By Ivan Morton Niven, Herbert S. Zuckerman, Hugh L. Montgomery

The 5th version of 1 of the traditional works on quantity idea, written through internationally-recognized mathematicians. Chapters are fairly self-contained for larger flexibility. New beneficial properties contain elevated therapy of the binomial theorem, innovations of numerical calculation and a bit on public key cryptography. comprises a superb set of difficulties.

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Extra resources for An Introduction to the Theory of Numbers, 5th Edition

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Of (a 2 , b 3 )? 14. Evaluate (ab, p4) and (a + b, p4) given that (a, p2) = P and (b, p3) = p2 where p is a prime. 15. 6), what conditions must be satisfied by the exponents if a is to be a cube? For a 2 1b 2 ? 16. Find an integer n such that n/2 is a square, n/3 is a cube, and n/5 is a fifth power. 17. Twin primes are those differing by 2. Show that 5 is the only prime belonging to two such pairs. Show also that there is a one-to-one correspondence between twin primes and numbers n such that n 2 - 1 has just four positive divisors.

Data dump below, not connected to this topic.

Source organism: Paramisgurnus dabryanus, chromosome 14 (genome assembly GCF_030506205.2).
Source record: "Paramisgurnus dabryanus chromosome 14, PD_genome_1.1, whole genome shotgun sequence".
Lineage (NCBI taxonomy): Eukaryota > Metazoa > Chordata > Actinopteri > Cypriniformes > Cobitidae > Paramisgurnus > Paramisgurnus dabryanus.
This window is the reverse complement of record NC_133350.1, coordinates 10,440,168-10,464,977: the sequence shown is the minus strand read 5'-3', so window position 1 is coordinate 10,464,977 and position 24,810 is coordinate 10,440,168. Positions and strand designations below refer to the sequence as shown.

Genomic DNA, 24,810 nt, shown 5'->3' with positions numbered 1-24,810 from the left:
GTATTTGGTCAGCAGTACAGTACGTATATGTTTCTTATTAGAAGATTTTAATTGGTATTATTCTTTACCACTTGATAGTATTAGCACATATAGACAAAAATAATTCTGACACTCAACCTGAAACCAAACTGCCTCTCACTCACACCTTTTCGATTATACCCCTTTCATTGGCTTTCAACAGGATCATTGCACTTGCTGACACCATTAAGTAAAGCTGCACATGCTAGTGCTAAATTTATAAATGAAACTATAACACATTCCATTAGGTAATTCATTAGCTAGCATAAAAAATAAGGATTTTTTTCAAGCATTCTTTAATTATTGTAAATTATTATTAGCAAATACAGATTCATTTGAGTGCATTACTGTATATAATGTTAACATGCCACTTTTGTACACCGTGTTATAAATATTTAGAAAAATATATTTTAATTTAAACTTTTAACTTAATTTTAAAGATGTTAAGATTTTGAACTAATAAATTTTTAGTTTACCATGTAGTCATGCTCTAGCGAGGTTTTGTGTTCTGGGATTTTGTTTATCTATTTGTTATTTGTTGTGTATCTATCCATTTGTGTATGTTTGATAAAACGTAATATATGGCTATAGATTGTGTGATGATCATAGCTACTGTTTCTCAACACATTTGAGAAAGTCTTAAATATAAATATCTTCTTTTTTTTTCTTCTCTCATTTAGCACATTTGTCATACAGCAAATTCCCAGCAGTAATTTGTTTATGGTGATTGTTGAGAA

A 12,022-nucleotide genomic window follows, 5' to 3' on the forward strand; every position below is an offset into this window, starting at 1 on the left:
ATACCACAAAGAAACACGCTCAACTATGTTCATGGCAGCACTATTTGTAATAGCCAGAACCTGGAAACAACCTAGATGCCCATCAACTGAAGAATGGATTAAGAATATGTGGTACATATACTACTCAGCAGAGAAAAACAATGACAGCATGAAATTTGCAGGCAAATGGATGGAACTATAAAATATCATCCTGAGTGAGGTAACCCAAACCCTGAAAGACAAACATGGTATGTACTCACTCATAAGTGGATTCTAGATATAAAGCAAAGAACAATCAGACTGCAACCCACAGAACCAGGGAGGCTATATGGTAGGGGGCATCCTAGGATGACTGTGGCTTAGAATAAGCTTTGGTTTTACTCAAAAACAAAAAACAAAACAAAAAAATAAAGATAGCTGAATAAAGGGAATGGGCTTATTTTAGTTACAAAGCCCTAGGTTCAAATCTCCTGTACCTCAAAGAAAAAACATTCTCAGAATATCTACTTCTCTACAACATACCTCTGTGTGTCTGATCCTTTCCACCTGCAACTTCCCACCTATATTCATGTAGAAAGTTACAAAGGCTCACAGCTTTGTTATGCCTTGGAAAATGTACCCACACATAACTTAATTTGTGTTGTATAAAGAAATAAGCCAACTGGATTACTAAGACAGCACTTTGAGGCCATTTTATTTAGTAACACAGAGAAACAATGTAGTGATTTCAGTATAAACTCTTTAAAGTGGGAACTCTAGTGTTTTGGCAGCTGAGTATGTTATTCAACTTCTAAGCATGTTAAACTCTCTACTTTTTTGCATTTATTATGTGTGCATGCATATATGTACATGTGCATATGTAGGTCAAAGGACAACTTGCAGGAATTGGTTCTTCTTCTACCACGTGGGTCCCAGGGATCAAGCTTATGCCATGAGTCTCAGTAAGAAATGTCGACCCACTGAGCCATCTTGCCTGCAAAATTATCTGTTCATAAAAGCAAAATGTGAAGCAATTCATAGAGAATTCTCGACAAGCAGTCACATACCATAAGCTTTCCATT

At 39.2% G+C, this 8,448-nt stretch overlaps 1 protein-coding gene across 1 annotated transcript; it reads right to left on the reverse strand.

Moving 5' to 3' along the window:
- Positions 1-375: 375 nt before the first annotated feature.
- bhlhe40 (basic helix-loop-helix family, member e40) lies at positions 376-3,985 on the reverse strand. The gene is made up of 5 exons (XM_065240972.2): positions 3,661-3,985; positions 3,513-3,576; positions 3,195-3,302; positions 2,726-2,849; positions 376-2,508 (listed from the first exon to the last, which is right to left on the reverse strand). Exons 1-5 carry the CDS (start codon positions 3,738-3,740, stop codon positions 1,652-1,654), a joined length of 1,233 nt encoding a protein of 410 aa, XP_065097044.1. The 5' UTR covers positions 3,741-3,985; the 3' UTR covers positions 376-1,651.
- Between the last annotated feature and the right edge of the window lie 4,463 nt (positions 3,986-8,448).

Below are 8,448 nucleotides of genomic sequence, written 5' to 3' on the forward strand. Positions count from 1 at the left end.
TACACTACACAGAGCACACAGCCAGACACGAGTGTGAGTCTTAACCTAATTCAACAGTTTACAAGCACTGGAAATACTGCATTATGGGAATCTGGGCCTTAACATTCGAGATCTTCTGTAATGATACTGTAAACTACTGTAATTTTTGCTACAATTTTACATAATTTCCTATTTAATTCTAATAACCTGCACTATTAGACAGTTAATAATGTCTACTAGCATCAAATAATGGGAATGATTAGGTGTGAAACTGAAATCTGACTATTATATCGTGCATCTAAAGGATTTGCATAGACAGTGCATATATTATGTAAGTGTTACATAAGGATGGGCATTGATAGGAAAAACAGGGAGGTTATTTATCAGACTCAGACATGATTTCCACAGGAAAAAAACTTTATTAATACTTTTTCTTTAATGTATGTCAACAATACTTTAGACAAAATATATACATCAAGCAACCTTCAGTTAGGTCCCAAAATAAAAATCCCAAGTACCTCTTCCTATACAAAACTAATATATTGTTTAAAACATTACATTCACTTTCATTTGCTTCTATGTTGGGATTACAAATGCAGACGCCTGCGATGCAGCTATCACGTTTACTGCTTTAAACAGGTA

X permutations and equating this to n! we find that X = (~). 7T, n! We now see that the quotient k! (n _ k)! is an integer, because it represents the number of ways of doing something. In this way, combinatorial interpretations can be useful in number theory. 6. 21 The product of any k consecutive integers is divisible by k!. Proof Write the product as n(n - 1) ... (n - k + 1). If n ;;;. 20. If 0 ~ n < k, then one of the factors of our product is 0, so the product vanishes, and is therefore a multiple of k!

The factoring ofany integer n > 1 into primes is unique apart from the order of the prime factors. First Proof Suppose that there is an integer n with two different factorings. 3) 24 Divisibility where the factors Pi and qj are primes, not necessarily all distinct, but where no prime on the left side occurs on the right side. But this is impossible because P l lqlq2 ... 15, PI is a divisor of at least one of the Qj. 4) It is clear that rand s are greater than 1. Now the primes PI> P2" . 4) to get two distinct factorings of n/PI' But this would contradict our assumption that all integers smaller than n are uniquely factorable.

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